So, I created a mold for the winning nozzle. I'll try casting with both the refractory, and also rocksett.

i.imgur.com/0wngGuC.jpg

There is a compromise in that the more "spouting" of beans, the less contact time the bean mass has with the heated air. I'm going to try to correct for this by adding a cap to the Pyrex tube. The cap will have a metal pipe that travels about 3/4 the way down the opposite wall (from the spouting beans). This will mean that the hot air doesn't travel straight out the top of the RC, but must instead travel back down to the beans for a second pass.
Edited by Linnaeus on 12-04-2017 02:35
 
coffeeroastersclub
So I take it that the nozzle modification did create the spouting you were looking for?

I am envious of your mold making abilities. ThumbsUp

Len
"If this is coffee, please bring me some tea but if this is tea, please bring me some coffee." ~Abraham Lincoln
 
http://www.coffeeroastersclub.com
Linnaeus
Thanks Len - it did. ThumbsUp The compression housing / connection to the roast chamber is leaking the tiniest bit - so unfortunately it's losing head pressure when it needs it most. Still 'spouts' about 250G. I'm on the fence right now because I'm either replacing the heating element with something less restrictive, or adding a second stage to the compression / air intake (in the form of a 24V 20W 45CFM blower I have from another project).

What I'm working on now is a very simple chaff collector / exhaust that will recirculate some of the hot air (not into the intake - but back down into the roast chamber.)

I'll just be using one of these for now (5.5 inches across - $6): i.pinimg.com/236x/47/f0/05/47f005bd92d7c403a97d17e6f505a178--bouquet-garni-spiced-cider.jpg

Once I get the rest of the roaster working I'll start focusing on a "micro" cyclonic separator that will be built right into the top of the RC. That way I can install a carbon filter to deal with some of the nasties.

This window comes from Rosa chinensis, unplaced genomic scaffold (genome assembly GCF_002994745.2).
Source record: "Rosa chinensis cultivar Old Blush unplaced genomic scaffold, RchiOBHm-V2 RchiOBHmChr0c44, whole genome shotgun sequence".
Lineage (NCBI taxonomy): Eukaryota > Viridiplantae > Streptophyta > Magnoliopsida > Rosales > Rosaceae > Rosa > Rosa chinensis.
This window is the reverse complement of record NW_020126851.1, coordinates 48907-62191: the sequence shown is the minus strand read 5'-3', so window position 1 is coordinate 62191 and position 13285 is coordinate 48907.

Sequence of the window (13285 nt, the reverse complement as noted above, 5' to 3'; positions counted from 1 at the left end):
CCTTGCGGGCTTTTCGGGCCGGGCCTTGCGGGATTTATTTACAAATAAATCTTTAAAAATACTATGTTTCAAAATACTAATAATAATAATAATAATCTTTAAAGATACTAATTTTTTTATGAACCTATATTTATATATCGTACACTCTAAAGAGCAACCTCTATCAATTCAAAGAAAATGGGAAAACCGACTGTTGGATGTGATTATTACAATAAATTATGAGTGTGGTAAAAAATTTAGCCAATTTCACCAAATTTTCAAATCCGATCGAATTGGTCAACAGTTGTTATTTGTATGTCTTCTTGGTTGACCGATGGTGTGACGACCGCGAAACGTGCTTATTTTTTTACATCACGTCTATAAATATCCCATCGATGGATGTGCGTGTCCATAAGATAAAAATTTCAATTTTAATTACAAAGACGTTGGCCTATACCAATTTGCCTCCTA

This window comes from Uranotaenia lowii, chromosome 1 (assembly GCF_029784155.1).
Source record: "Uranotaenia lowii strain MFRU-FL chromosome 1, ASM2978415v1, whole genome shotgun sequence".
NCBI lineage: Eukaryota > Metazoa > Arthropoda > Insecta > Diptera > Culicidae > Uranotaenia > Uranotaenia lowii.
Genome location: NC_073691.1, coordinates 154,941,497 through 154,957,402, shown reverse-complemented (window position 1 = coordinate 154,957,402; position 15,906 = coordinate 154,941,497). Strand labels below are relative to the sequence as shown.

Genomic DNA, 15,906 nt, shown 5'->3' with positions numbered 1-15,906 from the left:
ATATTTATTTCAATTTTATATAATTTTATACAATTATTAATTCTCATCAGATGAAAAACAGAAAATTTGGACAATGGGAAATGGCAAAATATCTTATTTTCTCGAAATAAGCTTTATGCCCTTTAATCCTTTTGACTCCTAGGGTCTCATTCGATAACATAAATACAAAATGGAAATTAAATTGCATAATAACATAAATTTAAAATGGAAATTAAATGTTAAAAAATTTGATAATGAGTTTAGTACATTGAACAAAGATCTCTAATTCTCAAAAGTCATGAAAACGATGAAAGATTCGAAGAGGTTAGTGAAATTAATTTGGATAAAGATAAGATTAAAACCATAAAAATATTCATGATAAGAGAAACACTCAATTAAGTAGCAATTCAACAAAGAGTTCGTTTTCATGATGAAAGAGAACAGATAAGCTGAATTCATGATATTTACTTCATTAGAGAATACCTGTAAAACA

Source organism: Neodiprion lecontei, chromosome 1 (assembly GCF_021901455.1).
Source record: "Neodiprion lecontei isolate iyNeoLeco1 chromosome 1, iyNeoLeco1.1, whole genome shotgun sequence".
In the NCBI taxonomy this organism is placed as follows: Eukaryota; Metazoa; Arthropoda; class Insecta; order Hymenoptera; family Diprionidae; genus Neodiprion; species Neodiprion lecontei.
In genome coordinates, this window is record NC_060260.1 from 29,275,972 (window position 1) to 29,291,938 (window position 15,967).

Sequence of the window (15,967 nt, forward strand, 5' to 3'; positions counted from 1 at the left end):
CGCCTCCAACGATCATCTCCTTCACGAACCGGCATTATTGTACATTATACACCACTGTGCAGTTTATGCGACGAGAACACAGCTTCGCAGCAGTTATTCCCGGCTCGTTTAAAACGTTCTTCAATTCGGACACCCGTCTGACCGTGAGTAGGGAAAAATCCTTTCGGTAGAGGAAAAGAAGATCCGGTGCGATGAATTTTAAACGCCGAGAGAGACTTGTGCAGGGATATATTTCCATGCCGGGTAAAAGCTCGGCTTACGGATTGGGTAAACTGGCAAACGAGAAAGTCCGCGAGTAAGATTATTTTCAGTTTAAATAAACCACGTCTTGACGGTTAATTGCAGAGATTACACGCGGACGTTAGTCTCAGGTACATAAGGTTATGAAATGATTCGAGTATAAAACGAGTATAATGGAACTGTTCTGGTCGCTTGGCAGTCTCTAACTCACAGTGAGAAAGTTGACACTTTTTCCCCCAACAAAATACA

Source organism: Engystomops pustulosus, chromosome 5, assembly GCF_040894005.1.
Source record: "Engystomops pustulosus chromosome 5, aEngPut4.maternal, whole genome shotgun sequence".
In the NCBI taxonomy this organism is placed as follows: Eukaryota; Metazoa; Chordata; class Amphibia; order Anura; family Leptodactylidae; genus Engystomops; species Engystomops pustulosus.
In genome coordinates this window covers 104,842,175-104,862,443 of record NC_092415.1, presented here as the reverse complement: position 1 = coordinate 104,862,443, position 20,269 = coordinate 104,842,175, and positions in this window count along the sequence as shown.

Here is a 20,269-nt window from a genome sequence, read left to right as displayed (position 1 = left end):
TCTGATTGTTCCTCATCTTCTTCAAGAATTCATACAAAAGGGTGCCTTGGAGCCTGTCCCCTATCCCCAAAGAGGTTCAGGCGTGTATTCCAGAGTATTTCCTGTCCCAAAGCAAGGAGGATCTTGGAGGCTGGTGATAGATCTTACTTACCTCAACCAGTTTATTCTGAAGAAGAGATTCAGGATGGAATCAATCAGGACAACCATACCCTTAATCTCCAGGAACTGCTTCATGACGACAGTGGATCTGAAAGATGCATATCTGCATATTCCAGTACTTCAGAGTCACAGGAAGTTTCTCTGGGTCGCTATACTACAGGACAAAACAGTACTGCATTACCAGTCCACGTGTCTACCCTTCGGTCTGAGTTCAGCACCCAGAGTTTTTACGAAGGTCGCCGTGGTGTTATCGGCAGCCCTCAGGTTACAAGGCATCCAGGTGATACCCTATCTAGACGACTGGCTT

Linnaeus
Some trial runs, some results, and a bit of work to do.

So I ran autotuning on 200g of beans and developed a 14 minute programmed ramp up to 200C. Love the PXR4 PID - the menu systems definitely have a learning curve, but once it's dialed in it's really impressive to watch.

I ran a test batch of 200g then 120g through the 14 minute ramp. The bean temp stayed in lock step with the set temp - initially trailing by 5-10C, but completely 1/1 by 140C. The beans hit first crack as predicted around 195-200C.

i.imgur.com/BafzLdG.jpg

i.imgur.com/7UjS23R.jpg

Unfortunately, the main issue is that one of the roast chamber walls is too shallow, and some beans end up getting stuck. This issue is made worse by the positioning of the temp probe on the shallow wall.

You can see that after the roast was done and the beans were dumped - there were some that did not get roasted at all.

i.imgur.com/GDFov21.jpg

media.giphy.com/media/5AVgmIw7iAzdK/giphy.gif

Such a bummer.

Anyway - I've got a few improvements to make:
- Roast chamber needs to be remade with steeper sides
- Roast chamber will be made in two parts: one to hold the heating element, one for the upper chamber / funnel. Two parts will make it easier to replace the element and also to try different funnels without completely rebuilding every time.
- Replace the heating element with an open nichrome element (the ceramic element is super efficient, but increases static pressure too much for my vacuum).

We can rebuild it

media.giphy.com/media/mQ3c69rcAnJJu/giphy.gif
Edited by Linnaeus on 12-07-2017 06:58
 
btreichel
Keep the faith. I went thru 7 iterations of roast chamber design, getting one I was happy with.
 
Linnaeus
Thanks BT!

I'm taking a short break while I wait for the new heating element to come in. Once in, I'll take measurements and print another chamber.